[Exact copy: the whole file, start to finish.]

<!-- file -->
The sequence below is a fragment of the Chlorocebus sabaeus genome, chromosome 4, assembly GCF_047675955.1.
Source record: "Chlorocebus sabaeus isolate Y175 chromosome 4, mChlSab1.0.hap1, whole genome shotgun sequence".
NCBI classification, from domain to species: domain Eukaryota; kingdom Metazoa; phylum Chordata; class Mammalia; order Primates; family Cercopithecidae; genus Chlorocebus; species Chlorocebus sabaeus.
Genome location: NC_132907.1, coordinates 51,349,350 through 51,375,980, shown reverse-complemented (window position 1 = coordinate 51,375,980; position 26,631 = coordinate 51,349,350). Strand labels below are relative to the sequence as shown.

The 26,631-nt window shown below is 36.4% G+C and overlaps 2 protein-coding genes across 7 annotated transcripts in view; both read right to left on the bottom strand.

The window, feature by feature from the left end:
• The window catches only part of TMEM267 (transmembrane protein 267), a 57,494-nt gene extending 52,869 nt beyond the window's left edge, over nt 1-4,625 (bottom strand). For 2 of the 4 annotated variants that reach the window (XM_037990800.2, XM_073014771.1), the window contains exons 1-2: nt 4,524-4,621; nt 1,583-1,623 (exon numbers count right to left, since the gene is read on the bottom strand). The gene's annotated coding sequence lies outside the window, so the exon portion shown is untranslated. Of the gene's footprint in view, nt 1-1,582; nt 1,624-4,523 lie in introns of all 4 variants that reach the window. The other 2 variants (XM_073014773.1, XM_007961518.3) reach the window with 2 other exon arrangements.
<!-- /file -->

The sequence below is a fragment of the Chlorocebus sabaeus genome, chromosome 4, assembly GCF_047675955.1.
Source record: "Chlorocebus sabaeus isolate Y175 chromosome 4, mChlSab1.0.hap1, whole genome shotgun sequence".
NCBI classification, from domain to species: domain Eukaryota; kingdom Metazoa; phylum Chordata; class Mammalia; order Primates; family Cercopithecidae; genus Chlorocebus; species Chlorocebus sabaeus.
Genome location: NC_132907.1, coordinates 51,349,350 through 51,375,980, shown reverse-complemented (window position 1 = coordinate 51,375,980; position 26,631 = coordinate 51,349,350). Strand labels below are relative to the sequence as shown.

The 26,631-nt window shown below is 36.4% G+C and overlaps 2 protein-coding genes across 7 annotated transcripts in view; both read right to left on the bottom strand.

The window, feature by feature from the left end:
• The window catches only part of TMEM267 (transmembrane protein 267), a 57,494-nt gene extending 52,869 nt beyond the window's left edge, over nt 1-4,625 (bottom strand). For 2 of the 4 annotated variants that reach the window (XM_037990800.2, XM_073014771.1), the window contains exons 1-2: nt 4,524-4,621; nt 1,583-1,623 (exon numbers count right to left, since the gene is read on the bottom strand). The gene's annotated coding sequence lies outside the window, so the exon portion shown is untranslated. Of the gene's footprint in view, nt 1-1,582; nt 1,624-4,523 lie in introns of all 4 variants that reach the window. The other 2 variants (XM_073014773.1, XM_007961518.3) reach the window with 2 other exon arrangements.